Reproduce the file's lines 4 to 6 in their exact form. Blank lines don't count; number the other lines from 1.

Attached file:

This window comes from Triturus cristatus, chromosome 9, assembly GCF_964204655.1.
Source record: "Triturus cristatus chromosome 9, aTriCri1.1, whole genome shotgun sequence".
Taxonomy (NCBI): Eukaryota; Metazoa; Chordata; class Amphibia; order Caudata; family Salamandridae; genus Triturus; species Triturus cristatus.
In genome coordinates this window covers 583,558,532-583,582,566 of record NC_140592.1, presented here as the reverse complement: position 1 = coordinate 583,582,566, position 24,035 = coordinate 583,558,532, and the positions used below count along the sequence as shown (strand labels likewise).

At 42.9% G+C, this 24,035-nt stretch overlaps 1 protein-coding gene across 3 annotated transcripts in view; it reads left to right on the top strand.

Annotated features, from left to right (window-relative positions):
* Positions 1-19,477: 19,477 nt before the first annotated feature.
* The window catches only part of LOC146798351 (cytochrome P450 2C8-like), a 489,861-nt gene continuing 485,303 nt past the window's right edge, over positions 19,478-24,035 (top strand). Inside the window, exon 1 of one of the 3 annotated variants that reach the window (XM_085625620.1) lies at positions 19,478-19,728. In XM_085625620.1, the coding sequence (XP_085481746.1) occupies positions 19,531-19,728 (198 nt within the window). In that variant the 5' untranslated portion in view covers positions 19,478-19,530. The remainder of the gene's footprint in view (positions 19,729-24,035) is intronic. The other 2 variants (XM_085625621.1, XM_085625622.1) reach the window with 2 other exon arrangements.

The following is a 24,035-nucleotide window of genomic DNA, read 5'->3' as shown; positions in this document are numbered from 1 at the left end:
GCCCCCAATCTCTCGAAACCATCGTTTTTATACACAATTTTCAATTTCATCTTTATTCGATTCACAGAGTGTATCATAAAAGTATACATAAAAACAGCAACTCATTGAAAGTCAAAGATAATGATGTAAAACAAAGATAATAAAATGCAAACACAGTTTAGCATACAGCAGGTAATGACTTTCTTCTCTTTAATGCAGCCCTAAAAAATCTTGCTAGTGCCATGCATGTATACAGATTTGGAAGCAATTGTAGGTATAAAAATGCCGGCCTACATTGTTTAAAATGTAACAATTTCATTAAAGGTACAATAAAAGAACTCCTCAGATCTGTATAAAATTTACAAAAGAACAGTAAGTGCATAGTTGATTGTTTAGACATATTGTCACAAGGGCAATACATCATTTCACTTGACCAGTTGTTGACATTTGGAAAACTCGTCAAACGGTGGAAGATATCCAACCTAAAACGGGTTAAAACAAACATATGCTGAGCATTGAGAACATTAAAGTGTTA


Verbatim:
In genome coordinates this window covers 583,558,532-583,582,566 of record NC_140592.1, presented here as the reverse complement: position 1 = coordinate 583,582,566, position 24,035 = coordinate 583,558,532, and the positions used below count along the sequence as shown (strand labels likewise).

At 42.9% G+C, this 24,035-nt stretch overlaps 1 protein-coding gene across 3 annotated transcripts in view; it reads left to right on the top strand.

Annotated features, from left to right (window-relative positions):